Child Discipline: Part Seven

Note: This post is part of a series I’m writing on Child Discipline.

Let’s Recap:
I began this series by establishing three conditions that a successful disciplinary philosophy must meet: Minimizing punishment, maximizing cooperativeness, and producing progressively more good behavior and less misbehavior. From these principles, I reasoned that there must be a fourth principle, that well-behaved kids are those who behave well voluntarily. A robust philosophy of child discipline, then is one that satisfies all four conditions.

Next, I discussed the nature of household rules. First of all, these rules should be rational, and following the rules should produce clear benefits for everyone. Second, everyone – parents and children alike – must follow the same set of rules, and the children must have just as much right to hold parents to the rules and parents have to hold children to the rules. Third, everyone within the household must entrust each other with their own moral agency; that is, we lay out the rules, ask them to be followed, and then allow each other the free will to take our own actions.

Finally, I established that actions have consequences, and that it is important to help children understand that when they take actions in a moral context, the consequences that then ensue are directly tied to the child’s actions.

Now that I’ve laid out the basic set of conditions necessary to establish before effective discipline can even occur, I can finally get to the actual process of discipline.

Part Seven – Enforcing A Rule
If we’ve done our parental work right, then “discipline” really amounts to reminding the child of what the rules are, why we follow them, what the child did to violate the rules, why it was a violation of the rules, and how to make amends now that the rules have been broken. Depending on how old your child is, this shouldn’t take much longer than five or ten minutes. If it takes much longer than that, you child may not fully understand the situation, and you may need to give up on the disciplinary action in favor of helping the child understand the rules first.

But I’m getting ahead of myself.

Let’s suppose your child is misbehaving about something simple, but realistic: playing with scissors. I’d start by establishing what the rule is, and why: “Don’t play with those scissors, Tommy. You might cut yourself.”

If this is enough to end the situation, so be it. Problem solved. If not, proceed to the next iteration of seriousness: “You’re not to play with scissors. We don’t use scissors as a toy. They’re a tool. Please put them back in the drawer.” Notice that this second step does more than one thing. First, it reiterates the rule. Second, it establishes some sense of universality of the rule, i.e. that nobody plays with scissors, and that there exist a set of conditions in which Tommy might be allowed to have the scissors. (That, as opposed to the mere threat of having the scissors taken away “forever.”) Finally, it gives the child some agency to participate in the proper use of scissors, by putting them in the drawer. I like adding an additional sense of responsibility because sometimes just participating in the proper use of scissors is enough to satisfy the child’s desire to have the scissors. It also, of course, establishes that you trust Tommy to comply with his moral responsibilities.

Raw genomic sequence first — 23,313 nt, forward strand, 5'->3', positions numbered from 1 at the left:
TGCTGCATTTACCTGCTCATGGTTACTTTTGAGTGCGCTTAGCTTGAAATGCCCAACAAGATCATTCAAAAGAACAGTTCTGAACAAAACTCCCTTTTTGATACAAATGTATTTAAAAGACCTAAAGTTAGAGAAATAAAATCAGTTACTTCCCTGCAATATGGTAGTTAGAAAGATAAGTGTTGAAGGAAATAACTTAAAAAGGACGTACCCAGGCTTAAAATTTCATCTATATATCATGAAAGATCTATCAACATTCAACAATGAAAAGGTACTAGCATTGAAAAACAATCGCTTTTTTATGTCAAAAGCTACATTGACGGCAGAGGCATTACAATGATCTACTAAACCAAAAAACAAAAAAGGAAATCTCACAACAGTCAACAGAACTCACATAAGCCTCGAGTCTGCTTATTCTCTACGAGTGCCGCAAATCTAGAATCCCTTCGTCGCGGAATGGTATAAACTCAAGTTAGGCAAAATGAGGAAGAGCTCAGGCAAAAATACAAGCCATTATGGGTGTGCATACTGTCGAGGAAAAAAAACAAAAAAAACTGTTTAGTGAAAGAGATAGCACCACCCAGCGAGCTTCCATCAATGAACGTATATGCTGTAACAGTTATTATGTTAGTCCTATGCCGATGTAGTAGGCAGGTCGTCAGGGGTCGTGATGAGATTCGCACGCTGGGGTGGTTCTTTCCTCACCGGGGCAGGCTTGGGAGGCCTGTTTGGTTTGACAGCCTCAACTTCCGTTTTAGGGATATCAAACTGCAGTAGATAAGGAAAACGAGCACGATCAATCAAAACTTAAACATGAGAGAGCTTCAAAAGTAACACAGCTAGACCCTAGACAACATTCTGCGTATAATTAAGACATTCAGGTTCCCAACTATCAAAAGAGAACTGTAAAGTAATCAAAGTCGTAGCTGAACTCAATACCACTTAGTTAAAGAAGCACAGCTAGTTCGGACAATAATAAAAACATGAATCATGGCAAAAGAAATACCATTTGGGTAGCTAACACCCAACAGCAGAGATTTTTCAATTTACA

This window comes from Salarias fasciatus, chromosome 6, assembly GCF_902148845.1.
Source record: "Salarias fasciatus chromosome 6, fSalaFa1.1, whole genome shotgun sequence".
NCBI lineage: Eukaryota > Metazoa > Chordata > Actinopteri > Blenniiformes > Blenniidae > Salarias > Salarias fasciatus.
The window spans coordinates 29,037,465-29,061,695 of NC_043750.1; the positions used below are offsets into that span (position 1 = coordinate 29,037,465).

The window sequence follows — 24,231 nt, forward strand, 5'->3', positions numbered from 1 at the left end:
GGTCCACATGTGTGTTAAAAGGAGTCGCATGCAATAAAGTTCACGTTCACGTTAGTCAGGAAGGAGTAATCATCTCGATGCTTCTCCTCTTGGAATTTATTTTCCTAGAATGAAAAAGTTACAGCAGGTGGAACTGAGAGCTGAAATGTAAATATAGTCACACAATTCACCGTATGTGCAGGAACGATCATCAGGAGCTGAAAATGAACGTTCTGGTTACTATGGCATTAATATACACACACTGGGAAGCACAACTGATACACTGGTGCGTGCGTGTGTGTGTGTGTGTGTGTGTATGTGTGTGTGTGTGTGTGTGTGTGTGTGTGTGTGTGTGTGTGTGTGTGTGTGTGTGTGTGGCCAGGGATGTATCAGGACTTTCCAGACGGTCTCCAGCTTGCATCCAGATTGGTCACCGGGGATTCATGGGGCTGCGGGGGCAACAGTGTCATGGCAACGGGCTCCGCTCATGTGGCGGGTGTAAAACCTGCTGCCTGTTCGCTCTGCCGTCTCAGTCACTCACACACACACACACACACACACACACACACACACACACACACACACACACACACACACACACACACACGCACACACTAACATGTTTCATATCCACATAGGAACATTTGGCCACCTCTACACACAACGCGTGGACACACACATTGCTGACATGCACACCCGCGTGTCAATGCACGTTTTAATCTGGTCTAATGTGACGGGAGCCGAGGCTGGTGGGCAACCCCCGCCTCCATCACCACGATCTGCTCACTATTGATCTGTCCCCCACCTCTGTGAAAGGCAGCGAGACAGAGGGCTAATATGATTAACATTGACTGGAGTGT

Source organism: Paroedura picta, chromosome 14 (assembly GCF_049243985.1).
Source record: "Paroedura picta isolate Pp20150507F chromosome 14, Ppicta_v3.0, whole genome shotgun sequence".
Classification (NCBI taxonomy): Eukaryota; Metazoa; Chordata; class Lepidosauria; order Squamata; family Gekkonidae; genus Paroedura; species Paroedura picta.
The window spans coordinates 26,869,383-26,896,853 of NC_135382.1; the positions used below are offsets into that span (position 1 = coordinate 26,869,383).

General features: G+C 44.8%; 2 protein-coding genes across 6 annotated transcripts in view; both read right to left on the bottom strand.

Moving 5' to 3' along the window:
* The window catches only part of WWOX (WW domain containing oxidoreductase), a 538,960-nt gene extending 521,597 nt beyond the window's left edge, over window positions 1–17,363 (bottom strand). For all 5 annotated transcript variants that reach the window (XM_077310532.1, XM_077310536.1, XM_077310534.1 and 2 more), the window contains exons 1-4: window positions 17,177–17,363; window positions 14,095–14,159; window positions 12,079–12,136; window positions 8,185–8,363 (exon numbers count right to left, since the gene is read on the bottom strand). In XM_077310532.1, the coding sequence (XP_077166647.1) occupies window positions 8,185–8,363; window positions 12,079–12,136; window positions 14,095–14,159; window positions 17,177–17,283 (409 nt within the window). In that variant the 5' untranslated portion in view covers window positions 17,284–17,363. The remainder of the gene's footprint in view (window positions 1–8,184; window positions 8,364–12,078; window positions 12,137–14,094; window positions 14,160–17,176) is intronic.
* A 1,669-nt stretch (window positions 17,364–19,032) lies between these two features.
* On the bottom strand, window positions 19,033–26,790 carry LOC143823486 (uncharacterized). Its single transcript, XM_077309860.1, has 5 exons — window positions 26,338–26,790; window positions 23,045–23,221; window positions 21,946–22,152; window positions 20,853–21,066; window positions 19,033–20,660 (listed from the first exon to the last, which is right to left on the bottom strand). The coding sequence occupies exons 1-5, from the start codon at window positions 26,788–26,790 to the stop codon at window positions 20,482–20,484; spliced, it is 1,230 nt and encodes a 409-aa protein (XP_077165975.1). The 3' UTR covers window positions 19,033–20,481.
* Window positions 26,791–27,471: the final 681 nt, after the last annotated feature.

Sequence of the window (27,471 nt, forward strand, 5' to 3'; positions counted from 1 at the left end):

If this is enough to end the situation, so be it. Problem solved. If not, we iterate again, perhaps for the final time. “If you don’t put the scissors away, I’ll have to take them away from you instead.” Notice that this is not an imposing threat. I’m not threatening to spank or punish the child, I’m not suggesting that this one act of disobedience will ruin his life, I’m simply stating the consequences of Tommy’s actions. Then I let him make the choice. Sometimes the child will make the right choice, and the matter ends there. If not, we move to the next stage of discipline.

If the child continues to disobey, then it is imperative that we enforce the rules and the consequences as we have outlined them. The child cannot be allowed to continue to play with the scissors (or whatever else they might be doing), otherwise the child will not understand that his actions have consequences. It’s easy to see how important this is when it comes to playing with scissors. But if Tommy were doing something less harmful, like making a very loud and annoying noise while other people are talking ,for example, it’s equally important to enforce the rules and consequences. Once you’ve established the boundary of the rules, do not let the child go undisciplined for crossing the boundary.

Suppose you take the scissors away. One of two things might happen next. On the one hand, the child might become agitated and find some new rule to break, in a display of being mad. (He might throw the scissors across the room, or make a mess somewhere, or some other thing he knows not to do.) If this happens, you might choose to start the whole process over again. (Use your judgment here.) But you might instead choose to move to the next disciplinary phase.

The second thing that might happen is that the child may begin to scream and cry as soon as you take the scissors away, throwing a tantrum and acting very upset. Clearly at this point we must move on to the next phase, which I will discuss next.